Fried street foods are popular in every region of Italy, where you’ll often hear: “Fried, even chair legs are delicious.” Neapolitans in particular have a cult-like devotion to fried fare, especially pizza fritta.
After World War II, the city found itself in crisis, and the materials needed for pizza — the mozzarella and even wood for the ovens — became a luxury. Fried pizza, a less-expensive alternative nicknamed “pizza of the people,” was filled with “poor” ingredients — pork crackling, pepper and ricotta. Housewives sold it on the streets to supplement the family’s income. Times were so hard, customers could even buy pizza fritta on credit: Called pizza-at-eight, pizza a otto, it was eaten on the spot but paid for eight days later.
Simple, homemade food
Naples-born Gino Sorbillo, Italy’s famed pizzaiuolo, made one for me recently explaining, “Pizza fritta comes in different shapes. Round, called montanare, or half moon calzone.” For the dough, which is the same as for classic oven pizza, Sorbillo uses only a minuscule pinch of leavening to create chewy, never spongy, dough. He stretches a round, fills it and pulls the ends into a whimsical mimicry of the clown Pulcinella’s hat. Sorbillo flash-fries at just the right temperature for a crisp, non-greasy outside and warm, gooey center.
“Pizza fritta is a simple food, easy to make at home because unlike classic pizza you don’t need a wood-burning stove, just a frying pan,” Sorbillo says. It’s very versatile and can be filled with virtually anything: a traditional ricotta, provolone and Neapolitan salami combo; mozzarella and ham; or sautéed broccoli rabe or other greens. And it is great plain or served with a side dipping of tomato sauce.
When you’re in Naples, be sure to have a classic wood oven-baked pizza at Gino’s famed restaurant on Via dei Tribunali. But if the lines are too long to get in, which they always are, enjoy a piping hot pizza fritta at his small fried pizza spot just a few doors down. If you can’t get to Naples, make Sorbillo’s fried pizza at home with the recipe below. Use his excellent dough recipe or use store-bought pizza dough.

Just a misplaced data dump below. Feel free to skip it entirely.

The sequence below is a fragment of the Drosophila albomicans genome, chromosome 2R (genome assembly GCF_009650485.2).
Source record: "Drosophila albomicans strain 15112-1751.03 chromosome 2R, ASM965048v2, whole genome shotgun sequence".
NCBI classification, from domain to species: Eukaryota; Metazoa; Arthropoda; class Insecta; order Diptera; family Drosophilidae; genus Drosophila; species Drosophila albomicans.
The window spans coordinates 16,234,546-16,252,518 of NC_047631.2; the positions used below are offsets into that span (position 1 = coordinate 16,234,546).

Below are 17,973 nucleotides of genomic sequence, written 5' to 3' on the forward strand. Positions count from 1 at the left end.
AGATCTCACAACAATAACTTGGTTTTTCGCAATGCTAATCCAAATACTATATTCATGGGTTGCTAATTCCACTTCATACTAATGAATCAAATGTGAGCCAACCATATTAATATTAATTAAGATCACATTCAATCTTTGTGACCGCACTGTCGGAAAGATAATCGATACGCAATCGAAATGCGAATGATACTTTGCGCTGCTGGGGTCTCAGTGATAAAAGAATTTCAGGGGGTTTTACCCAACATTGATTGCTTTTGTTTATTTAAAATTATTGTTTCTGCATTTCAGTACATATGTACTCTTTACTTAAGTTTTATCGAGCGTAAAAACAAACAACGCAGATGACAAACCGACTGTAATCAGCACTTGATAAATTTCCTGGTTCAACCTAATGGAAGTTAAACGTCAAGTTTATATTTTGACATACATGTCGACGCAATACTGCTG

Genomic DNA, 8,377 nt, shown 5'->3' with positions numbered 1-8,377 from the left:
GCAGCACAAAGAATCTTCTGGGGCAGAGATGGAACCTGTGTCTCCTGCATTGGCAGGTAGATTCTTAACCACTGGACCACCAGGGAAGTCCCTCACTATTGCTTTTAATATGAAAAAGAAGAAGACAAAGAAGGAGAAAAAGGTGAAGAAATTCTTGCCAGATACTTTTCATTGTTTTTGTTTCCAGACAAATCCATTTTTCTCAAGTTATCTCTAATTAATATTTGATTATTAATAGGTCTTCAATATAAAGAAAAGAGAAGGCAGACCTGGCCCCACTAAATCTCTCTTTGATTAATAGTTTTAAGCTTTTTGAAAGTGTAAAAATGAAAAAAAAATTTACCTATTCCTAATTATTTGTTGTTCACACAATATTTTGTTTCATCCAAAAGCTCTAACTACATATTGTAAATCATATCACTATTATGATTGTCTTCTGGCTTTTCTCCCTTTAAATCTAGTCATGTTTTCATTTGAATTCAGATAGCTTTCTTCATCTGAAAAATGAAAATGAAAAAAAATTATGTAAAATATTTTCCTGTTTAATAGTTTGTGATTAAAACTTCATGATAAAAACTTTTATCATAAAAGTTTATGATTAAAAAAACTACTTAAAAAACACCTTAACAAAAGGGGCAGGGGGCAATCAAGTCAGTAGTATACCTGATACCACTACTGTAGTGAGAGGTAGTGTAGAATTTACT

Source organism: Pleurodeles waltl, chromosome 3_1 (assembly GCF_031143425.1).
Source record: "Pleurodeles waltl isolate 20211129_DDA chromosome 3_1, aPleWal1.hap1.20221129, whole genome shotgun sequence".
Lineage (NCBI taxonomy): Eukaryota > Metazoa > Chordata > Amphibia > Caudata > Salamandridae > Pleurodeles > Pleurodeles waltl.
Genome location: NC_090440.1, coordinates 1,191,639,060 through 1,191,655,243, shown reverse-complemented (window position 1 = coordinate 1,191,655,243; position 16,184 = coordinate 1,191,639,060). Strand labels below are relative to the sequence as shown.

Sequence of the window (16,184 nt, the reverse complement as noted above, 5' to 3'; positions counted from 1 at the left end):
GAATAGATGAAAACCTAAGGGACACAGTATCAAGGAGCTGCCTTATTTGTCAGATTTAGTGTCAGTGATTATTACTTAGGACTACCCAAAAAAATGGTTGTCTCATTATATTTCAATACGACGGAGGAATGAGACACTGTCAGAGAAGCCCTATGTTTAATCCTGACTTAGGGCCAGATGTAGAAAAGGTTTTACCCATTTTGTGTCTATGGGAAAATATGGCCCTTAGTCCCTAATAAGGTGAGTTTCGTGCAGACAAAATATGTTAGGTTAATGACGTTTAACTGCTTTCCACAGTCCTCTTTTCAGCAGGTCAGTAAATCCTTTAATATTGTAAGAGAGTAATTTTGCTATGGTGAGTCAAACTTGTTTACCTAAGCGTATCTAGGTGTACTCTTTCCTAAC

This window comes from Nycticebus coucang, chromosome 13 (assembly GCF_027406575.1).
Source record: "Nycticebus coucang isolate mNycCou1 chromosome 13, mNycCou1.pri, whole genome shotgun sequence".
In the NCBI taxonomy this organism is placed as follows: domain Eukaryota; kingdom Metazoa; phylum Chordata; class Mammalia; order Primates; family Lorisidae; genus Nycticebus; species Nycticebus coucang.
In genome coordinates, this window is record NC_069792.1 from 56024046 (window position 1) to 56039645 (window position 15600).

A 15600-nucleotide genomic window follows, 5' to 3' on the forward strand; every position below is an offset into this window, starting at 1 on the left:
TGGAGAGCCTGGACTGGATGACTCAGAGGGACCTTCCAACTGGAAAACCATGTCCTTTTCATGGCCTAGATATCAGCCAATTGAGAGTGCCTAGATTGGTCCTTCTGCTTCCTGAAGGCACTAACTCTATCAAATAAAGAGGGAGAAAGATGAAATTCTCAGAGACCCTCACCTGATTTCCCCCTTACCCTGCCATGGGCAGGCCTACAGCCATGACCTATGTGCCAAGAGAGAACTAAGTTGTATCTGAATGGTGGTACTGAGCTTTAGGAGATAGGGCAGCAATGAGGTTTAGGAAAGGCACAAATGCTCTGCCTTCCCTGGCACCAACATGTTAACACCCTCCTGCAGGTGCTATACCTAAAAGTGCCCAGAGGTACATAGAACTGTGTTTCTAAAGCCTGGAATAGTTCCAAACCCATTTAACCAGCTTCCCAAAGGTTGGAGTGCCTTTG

Gino Sorbillo’s Pizza Fritta
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Prep time: 20 minutes, plus 8 hours passive
Cooking time: 5 minutes
Total time: 25 minutes
Yield: 4 servings
A tiny pinch, 0.07 ounces, brewers yeast
2 cups, about 1 pound, organic “0” or pizza flour
3 teaspoons salt
Sunflower or other vegetable oil for frying
Sorbillo’s suggested fillings: sheep’s milk ricotta, thinly sliced ciccioli (Neapolitan pork salami), diced smoked provolone cheese, diced fresh peeled tomatoes, black pepper
1. Dissolve the yeast in 1 1/3 cups of warm water in a bowl, and then sift in the flour and salt. Knead on a floured work surface until smooth, 10 to 12 minutes. Divide the dough into 4 balls and let rise at room temperature, covered in a clean cloth, for about 8 hours.
2. Heat enough oil in a deep-sided skillet to cover one pizza at a time. Heat to 400 F.
3. Stretch each section into a flat circle, pressing down with your palm to flatten it. Put the ricotta, salami, provolone and a tablespoon of diced tomatoes in the center. Season with black pepper, fold over and pinch the edges closed, taking care to leave an air pocket in the center. Pull on the two ends a bit and slowly lower into the hot oil. Fry in the hot oil, about 1/2 minute per side, until golden. Drain on absorbent paper and repeat with the other three pizzas. Eat while warm.
Main photo: Gino Sorbillo, Italy’s famed pizzaiuolo, holds a finished pizza fritta. Credit: Copyright 2016 Francine Segan